Monday 18 March 2013

Small Boat on the Thames - book review

Small Boat on the Thames
by Roger Pilkington
March 2013

In the grand scheme of Roger Pilkington's travelogues this one is a bit of an anomaly.

We left the old Commodore in Bordeaux, bowing out of her starring role in this watery series and this book marks the birth of Thames Commodore, a bigger, faster steel hulled boat built to the Pilkingtons specifications. So, one would expect this book to be all about the rekindling of a love affair with the River Thames, taking their boat up river and down memory lane. But that would be wrong.

Instead we start with a chapter about the construction of the new hull and we conclude with a chapter about the initial trip from Teddington to Limehouse, but for the bit in the middle it is by and large it is a reworking of Thames Waters, his very first book which was itself a collection of recollections of watery incidents during their first few years afloat.

In some ways it is a disappointment that the trip from tideway to source was virtual, capturing many of the tales already told. But I suspect that by the time this book was published in 1966 he had developed quite a following of readers who were unaware of the delights of our own River Thames, and this book was something of a filler before they took the new craft over the channel to begin a further series of adventures on the continental waterways.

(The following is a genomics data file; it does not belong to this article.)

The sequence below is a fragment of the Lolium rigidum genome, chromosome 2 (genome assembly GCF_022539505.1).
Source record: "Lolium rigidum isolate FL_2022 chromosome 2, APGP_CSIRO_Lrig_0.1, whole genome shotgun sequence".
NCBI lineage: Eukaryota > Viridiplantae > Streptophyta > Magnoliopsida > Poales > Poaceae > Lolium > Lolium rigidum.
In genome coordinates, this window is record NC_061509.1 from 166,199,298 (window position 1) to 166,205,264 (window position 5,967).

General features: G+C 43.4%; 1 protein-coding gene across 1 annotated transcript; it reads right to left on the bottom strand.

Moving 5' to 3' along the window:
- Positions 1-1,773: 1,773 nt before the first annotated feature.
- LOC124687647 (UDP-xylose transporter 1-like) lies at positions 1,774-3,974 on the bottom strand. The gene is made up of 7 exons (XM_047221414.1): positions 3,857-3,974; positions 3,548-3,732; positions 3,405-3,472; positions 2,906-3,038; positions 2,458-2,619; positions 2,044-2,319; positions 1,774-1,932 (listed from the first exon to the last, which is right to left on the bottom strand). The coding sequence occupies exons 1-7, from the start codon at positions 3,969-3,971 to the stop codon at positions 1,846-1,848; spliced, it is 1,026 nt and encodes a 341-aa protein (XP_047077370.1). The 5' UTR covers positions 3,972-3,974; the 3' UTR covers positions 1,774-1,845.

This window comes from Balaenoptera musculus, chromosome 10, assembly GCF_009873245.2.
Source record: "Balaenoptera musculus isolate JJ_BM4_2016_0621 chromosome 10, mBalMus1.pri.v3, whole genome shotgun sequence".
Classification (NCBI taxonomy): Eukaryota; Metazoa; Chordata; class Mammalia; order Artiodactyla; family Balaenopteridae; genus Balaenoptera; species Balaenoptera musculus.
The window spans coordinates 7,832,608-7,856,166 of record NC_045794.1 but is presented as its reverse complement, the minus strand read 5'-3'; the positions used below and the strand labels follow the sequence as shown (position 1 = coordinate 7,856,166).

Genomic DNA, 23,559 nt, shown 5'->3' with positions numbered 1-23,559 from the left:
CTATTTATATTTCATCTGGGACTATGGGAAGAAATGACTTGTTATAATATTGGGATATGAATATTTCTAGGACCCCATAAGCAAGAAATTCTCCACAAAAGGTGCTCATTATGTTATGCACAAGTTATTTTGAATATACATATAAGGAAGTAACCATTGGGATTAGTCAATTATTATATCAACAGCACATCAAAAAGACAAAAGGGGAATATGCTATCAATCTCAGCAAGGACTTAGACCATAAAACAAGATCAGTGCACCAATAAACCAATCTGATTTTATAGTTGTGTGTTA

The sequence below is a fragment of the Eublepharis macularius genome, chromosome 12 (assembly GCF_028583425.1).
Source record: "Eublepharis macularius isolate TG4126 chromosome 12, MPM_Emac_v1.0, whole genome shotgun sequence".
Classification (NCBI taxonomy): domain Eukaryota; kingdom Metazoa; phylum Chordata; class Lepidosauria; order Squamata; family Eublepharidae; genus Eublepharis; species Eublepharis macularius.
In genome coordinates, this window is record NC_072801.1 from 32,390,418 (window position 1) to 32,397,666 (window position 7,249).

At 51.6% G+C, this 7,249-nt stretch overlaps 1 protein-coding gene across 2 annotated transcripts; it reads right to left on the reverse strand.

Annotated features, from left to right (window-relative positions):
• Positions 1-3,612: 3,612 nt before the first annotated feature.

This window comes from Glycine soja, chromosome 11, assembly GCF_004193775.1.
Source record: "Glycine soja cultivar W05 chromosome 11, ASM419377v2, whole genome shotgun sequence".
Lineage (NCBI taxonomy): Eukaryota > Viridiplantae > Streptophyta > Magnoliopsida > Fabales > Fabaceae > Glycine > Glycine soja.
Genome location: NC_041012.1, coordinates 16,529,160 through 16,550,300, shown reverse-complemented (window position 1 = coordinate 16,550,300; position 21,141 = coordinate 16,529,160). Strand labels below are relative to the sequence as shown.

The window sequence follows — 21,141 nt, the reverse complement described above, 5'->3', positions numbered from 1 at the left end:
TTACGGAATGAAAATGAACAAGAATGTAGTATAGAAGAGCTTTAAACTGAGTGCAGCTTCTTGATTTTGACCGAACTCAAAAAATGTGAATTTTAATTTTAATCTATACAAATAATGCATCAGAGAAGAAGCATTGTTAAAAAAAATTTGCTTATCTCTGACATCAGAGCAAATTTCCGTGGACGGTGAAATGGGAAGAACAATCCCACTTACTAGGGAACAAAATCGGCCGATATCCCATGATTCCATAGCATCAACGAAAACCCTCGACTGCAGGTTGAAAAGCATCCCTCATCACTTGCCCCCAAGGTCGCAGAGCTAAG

Whereas the first book was mostly a record of travels, the return to home waters was embellished with Pilkington's trademark historical stamp. Many historical facts fantasies were shared as the Thames was tracked down to its source near the Sapperton Tunnel but it lost a certain edge by not being grounded in a specific journey.

The elements I liked the most were the beginning and the and, the bits which were boat based. It was interesting to learn that in boats power delivered is a matter of diminishing returns. Thames Commodore was fitted with twin 130hp diesels and if one was run at half speed the craft managed a respectable 6 knots. Open them both up to maximum power and the speed increased to 10 knots (probably increasing fuel consumption by a factor of 4).

So, In conclusion - not one of Pilkington's finest but it does serve to transition between the two craft. 

1 comment:

Anonymous said...

Interesting review - I will avoid this one! I suspect I am just reading the book which directly follows this - Small Boat on the Meuse - it promises to be great reading for this armchair boater - I don't suppose you know what happened to Thames Commodore do you?